Second, there is a nice display of bonsai. Third, there is a large Japanese villa where the history of the Japanese experience in Boca Raton can be learned. Fourth, there is currently (through 3/31/19) a wonderful exhibition of Contemporary Japanese Lacquer Sculpture. Fifth, the gift shop features lovely items from Japan. Sixth, the Cornell Cafe serves delicious Pan-Asian food from a terrace with a delightful view of the lake ( cafe open 11-3, so plan accordingly). Note that the cafe is only available to members or non-members who have paid the daily admission fee. Seventh, while this is NOT a botanical garden ( its mission is to be a center for Japanese arts and culture) and only the bonsai are labelled as to species, there are about 100 plant species in the gardens to entertain any botanists on board. A catalogue of the plants with photos of them can be found on the Morikami website. In addition, I have put together a slideshow of many of the current bloomers (photo of Thunbergia erecta above) ,and I have added the meanings of their scientific names. I would allow at least two hours to see everything at an easy pace, and more time if you plan to eat at the cafe. Please enjoy, and do check the Morikami website for hours ,prices and special events.
Pinus edulis (Pinyon Pine), native to CA's desert mountains; east to AZ, NM, TX; north to WY. Pinaceae. My new favorite pine tree! As the epithet "edulis" announces these trees yield edible pine seeds, which were eaten by Native Americans of the Southwestern U.S.A. and are still enjoyed today. Plus, Pinus edulis is the state tree of New Mexico!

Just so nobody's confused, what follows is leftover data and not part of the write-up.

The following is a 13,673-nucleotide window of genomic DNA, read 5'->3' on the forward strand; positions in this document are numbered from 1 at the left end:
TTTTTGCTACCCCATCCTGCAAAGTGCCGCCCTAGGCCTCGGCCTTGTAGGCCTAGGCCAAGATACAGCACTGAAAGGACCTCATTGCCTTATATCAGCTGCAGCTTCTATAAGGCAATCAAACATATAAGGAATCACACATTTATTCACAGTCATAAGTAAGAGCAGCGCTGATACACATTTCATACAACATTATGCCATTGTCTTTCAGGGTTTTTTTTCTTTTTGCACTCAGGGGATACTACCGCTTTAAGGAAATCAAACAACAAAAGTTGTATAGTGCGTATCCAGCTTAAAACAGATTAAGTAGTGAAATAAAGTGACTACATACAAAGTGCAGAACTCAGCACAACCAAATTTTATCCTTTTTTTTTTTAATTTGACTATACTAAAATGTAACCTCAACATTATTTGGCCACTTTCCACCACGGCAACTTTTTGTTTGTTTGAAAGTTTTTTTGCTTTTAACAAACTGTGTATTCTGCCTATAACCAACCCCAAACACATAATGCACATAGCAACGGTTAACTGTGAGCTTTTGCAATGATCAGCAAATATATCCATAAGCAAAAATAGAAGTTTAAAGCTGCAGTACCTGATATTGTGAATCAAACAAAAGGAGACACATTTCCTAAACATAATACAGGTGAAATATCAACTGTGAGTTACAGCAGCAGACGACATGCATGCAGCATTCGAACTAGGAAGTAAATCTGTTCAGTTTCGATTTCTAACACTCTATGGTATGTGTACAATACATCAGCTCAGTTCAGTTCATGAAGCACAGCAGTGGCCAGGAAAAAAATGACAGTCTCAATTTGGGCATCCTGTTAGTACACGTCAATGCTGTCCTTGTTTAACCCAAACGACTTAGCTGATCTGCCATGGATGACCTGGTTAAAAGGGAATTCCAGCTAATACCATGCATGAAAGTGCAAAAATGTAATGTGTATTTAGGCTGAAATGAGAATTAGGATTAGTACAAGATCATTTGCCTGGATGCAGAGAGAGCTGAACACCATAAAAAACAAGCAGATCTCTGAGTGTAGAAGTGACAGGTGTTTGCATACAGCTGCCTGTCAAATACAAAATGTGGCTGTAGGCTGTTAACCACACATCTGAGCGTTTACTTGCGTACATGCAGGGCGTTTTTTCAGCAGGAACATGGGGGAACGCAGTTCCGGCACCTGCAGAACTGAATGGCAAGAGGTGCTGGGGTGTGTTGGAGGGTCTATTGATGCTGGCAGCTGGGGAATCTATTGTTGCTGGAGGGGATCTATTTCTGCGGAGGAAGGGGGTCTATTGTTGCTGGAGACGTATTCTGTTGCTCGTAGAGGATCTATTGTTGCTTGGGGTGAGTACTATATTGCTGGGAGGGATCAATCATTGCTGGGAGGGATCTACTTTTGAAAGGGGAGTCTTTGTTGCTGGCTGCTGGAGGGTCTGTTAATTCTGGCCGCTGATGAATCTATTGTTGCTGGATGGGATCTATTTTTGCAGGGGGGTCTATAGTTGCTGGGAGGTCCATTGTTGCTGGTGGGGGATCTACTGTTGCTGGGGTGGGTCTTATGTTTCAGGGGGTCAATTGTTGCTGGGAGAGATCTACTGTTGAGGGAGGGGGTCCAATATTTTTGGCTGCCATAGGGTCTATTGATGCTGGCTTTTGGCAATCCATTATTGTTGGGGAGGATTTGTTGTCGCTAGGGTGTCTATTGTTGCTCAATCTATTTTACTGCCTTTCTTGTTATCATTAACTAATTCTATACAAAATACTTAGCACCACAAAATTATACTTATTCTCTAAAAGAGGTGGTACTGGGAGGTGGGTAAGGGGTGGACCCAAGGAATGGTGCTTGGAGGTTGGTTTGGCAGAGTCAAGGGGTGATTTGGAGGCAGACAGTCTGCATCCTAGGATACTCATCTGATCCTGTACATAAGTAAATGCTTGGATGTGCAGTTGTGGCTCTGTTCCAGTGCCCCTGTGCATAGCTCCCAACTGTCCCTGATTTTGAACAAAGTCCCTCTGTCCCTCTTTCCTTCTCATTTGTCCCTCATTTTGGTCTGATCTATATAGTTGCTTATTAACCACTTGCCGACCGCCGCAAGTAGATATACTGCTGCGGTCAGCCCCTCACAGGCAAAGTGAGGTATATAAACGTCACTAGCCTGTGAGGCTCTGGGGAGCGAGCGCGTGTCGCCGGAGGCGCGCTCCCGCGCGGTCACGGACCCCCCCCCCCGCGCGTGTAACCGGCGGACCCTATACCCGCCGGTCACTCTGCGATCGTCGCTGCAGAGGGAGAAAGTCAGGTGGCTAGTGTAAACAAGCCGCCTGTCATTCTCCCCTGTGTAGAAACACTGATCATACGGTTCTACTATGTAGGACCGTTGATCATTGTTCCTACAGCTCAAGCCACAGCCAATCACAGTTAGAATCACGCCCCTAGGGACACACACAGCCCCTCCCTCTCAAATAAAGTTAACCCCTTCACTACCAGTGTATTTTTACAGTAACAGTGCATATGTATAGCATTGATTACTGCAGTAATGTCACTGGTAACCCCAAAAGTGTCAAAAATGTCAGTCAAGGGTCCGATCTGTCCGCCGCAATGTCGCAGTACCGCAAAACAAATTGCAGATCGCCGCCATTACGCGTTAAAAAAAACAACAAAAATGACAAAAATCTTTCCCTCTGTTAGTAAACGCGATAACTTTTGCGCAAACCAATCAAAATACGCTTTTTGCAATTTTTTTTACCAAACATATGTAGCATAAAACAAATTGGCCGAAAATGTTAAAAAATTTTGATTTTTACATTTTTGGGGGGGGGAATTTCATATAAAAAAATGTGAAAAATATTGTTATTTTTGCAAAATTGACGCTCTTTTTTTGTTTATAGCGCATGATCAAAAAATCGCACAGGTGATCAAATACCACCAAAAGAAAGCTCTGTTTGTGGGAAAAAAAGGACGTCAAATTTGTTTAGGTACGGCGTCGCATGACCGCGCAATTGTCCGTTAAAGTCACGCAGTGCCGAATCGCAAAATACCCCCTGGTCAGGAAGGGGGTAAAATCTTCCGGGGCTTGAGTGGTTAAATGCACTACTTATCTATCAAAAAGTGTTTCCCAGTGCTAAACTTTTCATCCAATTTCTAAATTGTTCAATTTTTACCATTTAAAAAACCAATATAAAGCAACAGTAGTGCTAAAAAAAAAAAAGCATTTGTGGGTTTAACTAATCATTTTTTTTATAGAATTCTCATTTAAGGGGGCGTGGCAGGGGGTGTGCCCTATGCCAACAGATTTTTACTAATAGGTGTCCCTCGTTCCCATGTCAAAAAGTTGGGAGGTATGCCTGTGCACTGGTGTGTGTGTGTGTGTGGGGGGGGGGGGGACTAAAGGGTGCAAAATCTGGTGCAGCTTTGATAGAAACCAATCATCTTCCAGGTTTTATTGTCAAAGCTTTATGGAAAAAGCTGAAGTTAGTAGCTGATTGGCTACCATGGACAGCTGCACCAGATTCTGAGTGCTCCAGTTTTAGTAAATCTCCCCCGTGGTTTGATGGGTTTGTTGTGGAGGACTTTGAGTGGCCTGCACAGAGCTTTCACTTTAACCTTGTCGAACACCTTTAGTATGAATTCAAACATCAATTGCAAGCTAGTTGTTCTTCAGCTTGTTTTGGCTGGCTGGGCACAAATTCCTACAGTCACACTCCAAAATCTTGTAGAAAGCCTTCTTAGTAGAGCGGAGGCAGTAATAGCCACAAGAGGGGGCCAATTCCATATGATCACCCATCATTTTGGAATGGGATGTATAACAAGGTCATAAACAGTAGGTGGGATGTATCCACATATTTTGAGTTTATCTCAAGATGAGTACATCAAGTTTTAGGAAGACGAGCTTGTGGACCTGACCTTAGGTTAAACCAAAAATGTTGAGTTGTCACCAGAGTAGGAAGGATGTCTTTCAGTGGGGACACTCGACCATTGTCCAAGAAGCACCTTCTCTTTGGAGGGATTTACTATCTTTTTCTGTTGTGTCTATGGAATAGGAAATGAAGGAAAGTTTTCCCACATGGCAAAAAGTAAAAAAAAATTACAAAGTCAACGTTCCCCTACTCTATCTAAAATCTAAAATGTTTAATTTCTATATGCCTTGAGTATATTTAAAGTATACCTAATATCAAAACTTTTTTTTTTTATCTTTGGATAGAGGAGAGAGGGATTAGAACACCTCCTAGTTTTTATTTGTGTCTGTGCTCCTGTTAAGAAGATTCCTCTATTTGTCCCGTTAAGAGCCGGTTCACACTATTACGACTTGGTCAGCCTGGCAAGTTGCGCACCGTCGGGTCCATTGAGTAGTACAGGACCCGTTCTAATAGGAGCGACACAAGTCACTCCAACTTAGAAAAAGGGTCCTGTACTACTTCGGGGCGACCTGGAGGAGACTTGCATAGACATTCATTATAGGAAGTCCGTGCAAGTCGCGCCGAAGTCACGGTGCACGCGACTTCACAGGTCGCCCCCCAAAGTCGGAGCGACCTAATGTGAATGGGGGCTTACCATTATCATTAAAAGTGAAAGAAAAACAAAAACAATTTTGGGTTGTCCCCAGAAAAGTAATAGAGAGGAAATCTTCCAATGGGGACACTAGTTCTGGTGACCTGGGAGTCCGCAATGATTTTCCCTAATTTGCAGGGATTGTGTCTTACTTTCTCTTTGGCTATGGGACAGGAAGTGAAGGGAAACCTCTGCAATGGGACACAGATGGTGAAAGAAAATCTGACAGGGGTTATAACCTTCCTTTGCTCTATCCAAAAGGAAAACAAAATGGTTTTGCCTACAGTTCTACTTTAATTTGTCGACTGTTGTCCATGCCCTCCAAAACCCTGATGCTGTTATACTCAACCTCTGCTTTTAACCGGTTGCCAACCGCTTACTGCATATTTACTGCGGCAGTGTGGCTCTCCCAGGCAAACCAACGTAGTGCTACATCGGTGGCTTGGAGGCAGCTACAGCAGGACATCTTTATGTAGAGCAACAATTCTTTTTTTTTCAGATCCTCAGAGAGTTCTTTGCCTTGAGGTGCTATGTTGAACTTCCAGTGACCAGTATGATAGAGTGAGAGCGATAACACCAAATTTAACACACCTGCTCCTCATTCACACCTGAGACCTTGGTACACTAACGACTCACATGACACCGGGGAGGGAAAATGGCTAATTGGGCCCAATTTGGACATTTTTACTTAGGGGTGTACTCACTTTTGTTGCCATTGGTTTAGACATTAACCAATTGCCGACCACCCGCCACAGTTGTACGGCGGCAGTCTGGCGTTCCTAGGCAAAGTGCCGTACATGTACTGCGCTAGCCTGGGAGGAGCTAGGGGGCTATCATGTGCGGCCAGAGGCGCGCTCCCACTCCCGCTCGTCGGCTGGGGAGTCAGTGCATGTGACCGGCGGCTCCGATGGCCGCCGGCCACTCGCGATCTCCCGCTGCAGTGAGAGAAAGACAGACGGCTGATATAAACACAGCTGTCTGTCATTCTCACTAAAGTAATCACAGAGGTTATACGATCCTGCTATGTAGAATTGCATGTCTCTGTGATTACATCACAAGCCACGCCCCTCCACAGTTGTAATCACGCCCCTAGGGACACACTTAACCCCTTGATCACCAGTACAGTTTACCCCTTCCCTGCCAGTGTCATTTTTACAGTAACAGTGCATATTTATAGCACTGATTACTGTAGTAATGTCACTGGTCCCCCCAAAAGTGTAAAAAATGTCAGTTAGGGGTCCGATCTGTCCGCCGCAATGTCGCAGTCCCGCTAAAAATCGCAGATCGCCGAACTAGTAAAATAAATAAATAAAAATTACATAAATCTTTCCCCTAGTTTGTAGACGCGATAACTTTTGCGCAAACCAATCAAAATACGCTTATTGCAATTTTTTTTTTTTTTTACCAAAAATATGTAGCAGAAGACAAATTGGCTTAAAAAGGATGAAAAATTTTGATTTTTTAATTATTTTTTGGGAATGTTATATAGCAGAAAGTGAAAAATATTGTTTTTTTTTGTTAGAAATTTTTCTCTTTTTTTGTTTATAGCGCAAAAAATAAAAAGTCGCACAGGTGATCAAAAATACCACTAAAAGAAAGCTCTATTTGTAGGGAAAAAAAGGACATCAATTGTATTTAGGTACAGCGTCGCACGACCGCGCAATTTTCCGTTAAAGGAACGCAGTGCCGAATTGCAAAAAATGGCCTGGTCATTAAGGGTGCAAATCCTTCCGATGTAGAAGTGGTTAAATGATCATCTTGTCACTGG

Quercus buckleyi (Texas Red Oak), native to Texas, Oklahoma, and Kansas. Fagaceae. The trees in this Botanical Garden are young, as it only opened in 2013, and it is still a work in progress.
Agave neomexicana ( New Mexico Agave),native to Texas and New Mexico. Agavaceae.
Opuntia aurea ( Beavertail Prickly Pear), native to Southwestern United States. Cactaceae.
Quercus muehlenbergii (Chinquapin Oak, Yellow Chestnut Oak), native to central and eastern U.S. Fagaceae. Edible, sweet acorns. Named for Gotthilf Heinrich Ernst Muhlenberg (1753–1815), a Lutheran pastor and amateur botanist in Pennsylvania. Muhlenberg did not spell his name with the "ue," but, due to an unfortunate error, the specific epithet of the tree meant to honor him misspells his name.
NEW MEXICO POST OFFICE - Raven. This is one of 23 sculptures created by artist Dan Ostermiller in a show called "Gardens Gone Wild," on exhibition through May 12, 2019. From bears to chickens, all of the bronze statues seem harmonious with the surrounding botanical garden.
Katherine Wagner-Reiss has her botany Certificate from the New York Botanical Garden, where she is a volunteer tour guide.